Sometimes I think I should just start a Western Beef blog (or would that be more appropriate for a Tumblr?). Or maybe just publish a blog and call it Western Beef—I’ll always be a West-Coaster at my core and I’m more beefy than non. Western Beef is me.
This weekend I noticed that there was a Macedonian section in the left-hand row of European (heavy on the Eastern part of the continent) products. There are two lengths of international shelves with the Latin American products on the right taking up the most space. Malta, my most loathed beverage, has a huge dedicated section nearby.
The jars of Vava brand pickles and condiments are what caught my attention. Avjar? I’d never heard of it (though that didn’t stop me just “liking” it on Facebook). The roasted red pepper spread seems vaguely similar to muhammara, minus the walnuts or pomegranate molasses. There is also an avjar with cheese. Malidjano is the "Balkan Babaganush." I’m going to pick these up next time. There’s always a next time at Western Beef.
Instead, I got sucked in by the promise of sour cherry flavors. Honey Cakes with sour cherry jam sounded so wholesome, and at 79-cents for a bag, who could resist these heart-shaped cookies?
In reality, they were soft, graham crackery with a dull chocolate coating that shows fingerprints but barely melts at the warmth of a hand. Waxy, like a Little Debbie cake and no cherry flavor to speak of. The insides of the cookie were practically hollow, only containing a hint of sweet goo.
The Marco Polo sour cherry jam was more what I was hoping for: just cherries, sugar, and pectin (oh, and citric acid—I’d been wondering about this ingredient, too). There is no indication of origin on the glass jar’s label, but I think this brand is Hungarian.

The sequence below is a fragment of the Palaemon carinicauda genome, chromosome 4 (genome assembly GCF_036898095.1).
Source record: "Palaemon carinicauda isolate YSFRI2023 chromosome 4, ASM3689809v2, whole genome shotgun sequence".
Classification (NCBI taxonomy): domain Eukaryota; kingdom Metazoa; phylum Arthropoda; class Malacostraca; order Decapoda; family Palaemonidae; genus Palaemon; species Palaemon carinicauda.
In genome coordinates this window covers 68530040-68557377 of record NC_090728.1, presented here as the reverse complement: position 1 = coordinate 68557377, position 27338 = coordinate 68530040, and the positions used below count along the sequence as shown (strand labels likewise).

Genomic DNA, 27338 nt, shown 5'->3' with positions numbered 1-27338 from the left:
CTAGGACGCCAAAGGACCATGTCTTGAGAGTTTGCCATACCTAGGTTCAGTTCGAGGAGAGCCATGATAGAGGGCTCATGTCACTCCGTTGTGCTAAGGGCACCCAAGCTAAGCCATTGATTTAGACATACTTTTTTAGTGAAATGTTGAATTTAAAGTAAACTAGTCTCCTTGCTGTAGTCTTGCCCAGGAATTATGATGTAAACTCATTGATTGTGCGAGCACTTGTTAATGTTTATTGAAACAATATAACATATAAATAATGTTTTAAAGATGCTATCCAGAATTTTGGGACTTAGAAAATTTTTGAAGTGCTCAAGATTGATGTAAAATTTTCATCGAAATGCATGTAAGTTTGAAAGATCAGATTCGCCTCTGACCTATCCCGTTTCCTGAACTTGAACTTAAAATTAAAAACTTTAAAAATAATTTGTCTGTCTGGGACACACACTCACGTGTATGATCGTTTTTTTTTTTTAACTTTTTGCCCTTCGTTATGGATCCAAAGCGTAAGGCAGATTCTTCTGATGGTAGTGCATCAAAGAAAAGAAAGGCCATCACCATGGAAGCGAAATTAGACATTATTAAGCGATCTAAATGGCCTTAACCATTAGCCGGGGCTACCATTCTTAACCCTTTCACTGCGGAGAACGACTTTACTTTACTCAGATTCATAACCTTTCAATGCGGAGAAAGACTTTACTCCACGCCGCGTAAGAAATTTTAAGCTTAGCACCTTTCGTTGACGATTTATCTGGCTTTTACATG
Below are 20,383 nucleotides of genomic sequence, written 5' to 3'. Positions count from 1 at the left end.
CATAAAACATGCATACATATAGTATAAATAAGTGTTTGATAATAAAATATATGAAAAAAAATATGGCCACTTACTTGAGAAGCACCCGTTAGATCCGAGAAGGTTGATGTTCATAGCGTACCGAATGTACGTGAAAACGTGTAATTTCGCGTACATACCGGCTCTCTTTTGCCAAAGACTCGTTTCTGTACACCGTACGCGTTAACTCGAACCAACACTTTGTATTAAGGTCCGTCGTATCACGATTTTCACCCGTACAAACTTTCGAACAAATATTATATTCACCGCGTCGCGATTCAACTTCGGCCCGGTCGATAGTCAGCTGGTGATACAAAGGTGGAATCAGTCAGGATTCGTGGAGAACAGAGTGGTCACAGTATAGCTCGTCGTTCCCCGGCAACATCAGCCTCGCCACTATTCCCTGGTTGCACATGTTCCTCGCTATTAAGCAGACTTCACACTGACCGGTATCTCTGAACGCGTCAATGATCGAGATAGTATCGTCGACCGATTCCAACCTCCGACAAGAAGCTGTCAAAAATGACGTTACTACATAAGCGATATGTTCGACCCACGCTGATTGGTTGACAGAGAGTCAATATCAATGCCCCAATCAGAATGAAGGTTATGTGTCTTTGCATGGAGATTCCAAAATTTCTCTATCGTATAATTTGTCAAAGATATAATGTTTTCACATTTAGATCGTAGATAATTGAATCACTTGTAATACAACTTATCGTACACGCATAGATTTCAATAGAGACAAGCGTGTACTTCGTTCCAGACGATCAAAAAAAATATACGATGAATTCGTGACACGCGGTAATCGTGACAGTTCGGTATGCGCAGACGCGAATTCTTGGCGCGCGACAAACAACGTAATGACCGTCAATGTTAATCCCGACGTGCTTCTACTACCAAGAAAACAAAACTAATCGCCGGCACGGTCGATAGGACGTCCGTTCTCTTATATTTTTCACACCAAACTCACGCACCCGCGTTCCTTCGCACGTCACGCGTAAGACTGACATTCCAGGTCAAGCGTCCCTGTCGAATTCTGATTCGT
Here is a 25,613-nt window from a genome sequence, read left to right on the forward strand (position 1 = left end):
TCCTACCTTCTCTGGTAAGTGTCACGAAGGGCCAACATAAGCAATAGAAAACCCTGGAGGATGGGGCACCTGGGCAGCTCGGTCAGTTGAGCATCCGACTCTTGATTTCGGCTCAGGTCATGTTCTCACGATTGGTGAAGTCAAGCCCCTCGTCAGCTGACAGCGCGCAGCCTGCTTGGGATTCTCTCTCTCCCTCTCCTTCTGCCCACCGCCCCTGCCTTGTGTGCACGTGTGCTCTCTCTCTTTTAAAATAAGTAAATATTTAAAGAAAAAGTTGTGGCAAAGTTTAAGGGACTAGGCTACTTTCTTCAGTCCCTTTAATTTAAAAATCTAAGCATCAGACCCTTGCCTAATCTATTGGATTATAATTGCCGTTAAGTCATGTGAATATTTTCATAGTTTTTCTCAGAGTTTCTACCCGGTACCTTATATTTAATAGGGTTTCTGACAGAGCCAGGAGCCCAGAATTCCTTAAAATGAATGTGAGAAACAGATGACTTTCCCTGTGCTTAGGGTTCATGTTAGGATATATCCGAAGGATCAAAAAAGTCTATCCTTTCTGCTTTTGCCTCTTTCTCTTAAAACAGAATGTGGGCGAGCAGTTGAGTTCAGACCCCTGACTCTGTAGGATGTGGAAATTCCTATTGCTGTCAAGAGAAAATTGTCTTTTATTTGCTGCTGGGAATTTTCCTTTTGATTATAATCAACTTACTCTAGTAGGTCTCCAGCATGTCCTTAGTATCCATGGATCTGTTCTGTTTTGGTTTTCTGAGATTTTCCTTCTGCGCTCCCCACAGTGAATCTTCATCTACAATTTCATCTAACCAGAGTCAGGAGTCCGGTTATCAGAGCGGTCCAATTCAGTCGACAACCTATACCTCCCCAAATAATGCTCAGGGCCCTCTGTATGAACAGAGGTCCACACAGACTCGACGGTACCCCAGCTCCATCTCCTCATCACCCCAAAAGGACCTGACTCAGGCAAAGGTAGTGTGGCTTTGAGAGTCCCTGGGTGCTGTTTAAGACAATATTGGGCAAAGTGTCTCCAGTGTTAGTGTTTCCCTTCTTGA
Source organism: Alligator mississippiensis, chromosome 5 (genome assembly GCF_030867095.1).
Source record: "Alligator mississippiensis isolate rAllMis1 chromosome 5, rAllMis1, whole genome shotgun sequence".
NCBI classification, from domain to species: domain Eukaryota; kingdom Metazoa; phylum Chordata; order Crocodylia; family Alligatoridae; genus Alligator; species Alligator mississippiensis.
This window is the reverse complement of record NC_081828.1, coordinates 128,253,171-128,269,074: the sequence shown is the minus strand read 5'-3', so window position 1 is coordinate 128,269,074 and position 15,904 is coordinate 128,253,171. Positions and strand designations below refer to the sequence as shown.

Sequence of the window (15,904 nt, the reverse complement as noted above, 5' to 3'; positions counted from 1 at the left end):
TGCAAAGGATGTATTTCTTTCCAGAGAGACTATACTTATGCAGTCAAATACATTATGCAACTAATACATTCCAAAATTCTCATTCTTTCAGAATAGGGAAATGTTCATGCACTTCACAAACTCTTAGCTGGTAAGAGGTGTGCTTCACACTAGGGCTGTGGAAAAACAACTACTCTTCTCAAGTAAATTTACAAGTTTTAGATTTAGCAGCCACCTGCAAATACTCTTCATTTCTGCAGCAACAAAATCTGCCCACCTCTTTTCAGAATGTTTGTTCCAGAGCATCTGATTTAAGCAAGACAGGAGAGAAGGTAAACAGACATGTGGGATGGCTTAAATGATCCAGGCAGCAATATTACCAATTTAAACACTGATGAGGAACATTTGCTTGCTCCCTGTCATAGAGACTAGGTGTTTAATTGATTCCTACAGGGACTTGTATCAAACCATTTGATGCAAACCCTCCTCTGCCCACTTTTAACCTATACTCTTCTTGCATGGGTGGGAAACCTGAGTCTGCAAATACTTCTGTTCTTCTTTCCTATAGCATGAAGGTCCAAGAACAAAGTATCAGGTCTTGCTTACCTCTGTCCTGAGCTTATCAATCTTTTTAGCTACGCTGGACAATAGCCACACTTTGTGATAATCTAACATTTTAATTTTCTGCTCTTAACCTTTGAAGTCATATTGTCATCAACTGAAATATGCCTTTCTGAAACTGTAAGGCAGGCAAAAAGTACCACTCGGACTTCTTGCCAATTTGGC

One of the predictable things at Western Beef is that there will invariably be items they just don’t carry. Take your fancy Greek yogurt, smoked trout, matzo meal shopping list (three real examples from this excursion) elsewhere. Tasting Table clearly doesn’t get out to Ridgewood—I balked at this line in their newsletter, Wednesday, “Thick, creamy Greek-style yogurt is hardly an exotic item these days; you can now pick up a tub at any corner bodega.” Not at Western Beef, bub.
This parking lot photo taken in the in the middle of summer, sums up Western Beef.
The unpredictable thing is what produce item will give the cashier trouble—and one always will—because it’s never the food you think it will be. I’m ok with people who don’t eat a cornucopia of vegetables (I don’t really like fruit much other than cherries), but you would think that working in a grocery store would expose one to a variety of vegetables through customers’ purchases.
We had a bunch of greens in our cart: kale, turnip tops, collards. I thought these would be the problem produce. It was ok, though, because they had codes on them. What caused the teen at the register to give me the confused face was asparagus. She didn’t even know the word for it (yes, she was ESL but spoke fine conversational English). I was, “Oh, it’s asparagus, with an A” so she could find it on the spinning cylinder with products codes on it. She still seemed baffled and had to ask the guy cashiering at the next station over. He knew what asparagus was and repeated it again to her. Then she said asparagus back to me with a hard A like in attic, as if now she got it and initially misunderstood because of my pronunciation.
Watercress also spazzed her out, but I had anticipated that.
Oh, Western Beef. The things I put up with for love.
Western Beef * 4705 Metropolitan Ave., Ridgewood, NY